Overwhelming scientific evidence has demonstrated that the earth is moving
towards a point of
no return, where ecological catastrophe brought about by climate change will be
Climate change has the potential to undermine human development across many
including India, and may even lead to a reversal of current developmental
progress. Actions taken,
or indeed not taken, in the years ahead will have a huge impact on the future
course of human
India is confronted with the challenge of sustaining rapid economic growth amidst the
increasing global threat of climate change. Evidence has shown that climate change will
distribution and quality of India's natural resources, which will ultimately threaten the
of the most poor and marginalised sector of the population who are closely tied to India's
resource base. More than 56% of workers are engaged in agriculture and allied sectors,
others earn their living in coastal areas through tourism or fishing; indeed most of the
live in rural areas and are almost completely reliant on natural resources for their food and
(UN Human Development Report 2007/8).
There is still opportunity to avoid the most damaging climate change impacts, but time is
quickly running out: the world has less than a decade to change course and it is time to act.
Climate change has brought about severe and possibly permanent alterations to our planets’
geological, biological and ecological systems. The Intergovernmental Panel on Climate Change
(IPCC) now contends that “there is new and stronger evidence that most of the warming
observed over the last 50 years is attributable to human activities ”. These changes have led to
the emergence of large-scale environmental hazards to human health, such as ozone
depletion, loss of biodiversity, stresses to food-producing systems and the global spread of
infectious diseases. The World Health Organization (WHO) estimates that 160,000 deaths,
since 1950, are directly attributable to climate change. Many believe this to be a conservative
Climate change poses a wide range of risks to population health - risks that will increase in
future decades, often to critical levels, if global climate change continues on its current
trajectory. The three main categories of health risks include: direct-acting effects (e.g. due to
heat waves, amplified air pollution, and physical weather disasters), (ii) impacts mediated via
climate-related changes in ecological systems and relationships (e.g. crop yields, mosquito
ecology, marine productivity), and (iii) the more diffuse (indirect) consequences relating to
impoverishment, displacement, resource conflicts (e.g. water), and post-disaster mental health
Beginning in the mid-70s, there has been an
“emergence, resurgence and redistribution of infectious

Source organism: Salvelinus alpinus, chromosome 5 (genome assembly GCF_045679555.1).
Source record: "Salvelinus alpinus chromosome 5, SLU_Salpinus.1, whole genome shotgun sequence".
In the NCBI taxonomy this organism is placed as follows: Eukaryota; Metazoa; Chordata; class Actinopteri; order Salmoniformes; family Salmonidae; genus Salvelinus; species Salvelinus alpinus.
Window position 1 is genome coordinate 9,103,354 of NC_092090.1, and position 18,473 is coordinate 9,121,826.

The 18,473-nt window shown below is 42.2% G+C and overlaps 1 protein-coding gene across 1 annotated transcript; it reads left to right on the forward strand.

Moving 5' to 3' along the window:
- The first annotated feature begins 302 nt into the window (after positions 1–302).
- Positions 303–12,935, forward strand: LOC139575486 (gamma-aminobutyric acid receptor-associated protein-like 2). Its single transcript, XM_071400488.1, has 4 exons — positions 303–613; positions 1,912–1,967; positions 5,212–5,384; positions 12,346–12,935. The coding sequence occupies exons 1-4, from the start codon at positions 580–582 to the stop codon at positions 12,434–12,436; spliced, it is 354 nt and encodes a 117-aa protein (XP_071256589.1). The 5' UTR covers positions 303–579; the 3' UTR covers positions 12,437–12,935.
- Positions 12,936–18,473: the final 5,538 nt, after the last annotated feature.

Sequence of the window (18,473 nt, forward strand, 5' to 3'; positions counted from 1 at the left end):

diseases”. Reasons for this are likely multicausal,
dependent on a variety of social, environmental and
climatic factors, however, many argue that the “volatility
of infectious disease may be one of the earliest
biological expressions of climate instability”. Though
many infectious diseases are affected by changes in
climate, vector-borne diseases, such as malaria, dengue
fever and leishmaniasis, present the strongest causal
relationship. Malaria in particular, which kills
approximately 300,000 children annually, poses the most
The scattering of solar radiation acts to cool the planet, while absorption of solar radiation
by aerosols warms the air directly instead of allowing sunlight to be absorbed by the surface
of the Earth.
>Human activity contributes to the amount of aerosols in the atmosphere in several ways.
>Dust is often a bi-product of agricultural processes.
>Biomass burning produces a combination of organic droplets and soot particles.
>Industrial processes produce a wide variety of aerosols depending on what is being burned or
produced in the manufacturing process.
>Exhaust emissions from transport generate a rich cocktail of pollutants that are either aerosols
from the outset, or are converted by chemical reactions in the atmosphere to form aerosols.
The concentrations of aerosols are about three times higher in the Northern
Hemisphere than in the Southern Hemisphere. This higher concentration is estimated
to result in radiation forcing that is about 50 per cent higher for the Northern
Land use change
Land-use changes (e.g. cutting down forests to create farmland) have
led to changes in the amount of sunlight reflected from the ground
back into space (the surface albedo). The scale of these changes is
estimated to be about one-fifth of the forcing on the global climate
due to changes in emissions of greenhouse gases. About half of the
land use changes are estimated to have occurred during the industrial
era, much of it due to replacement of forests by agricultural cropping
and grazing lands over Eurasia and North America. The largest effect
of deforestation is estimated to be at high latitudes where the albedo
of snow-covered land, previously forested, has increased. This is
because snow on trees reflects only about half of the sunlight falling
on it, whereas snow-covered open ground reflects about two-thirds.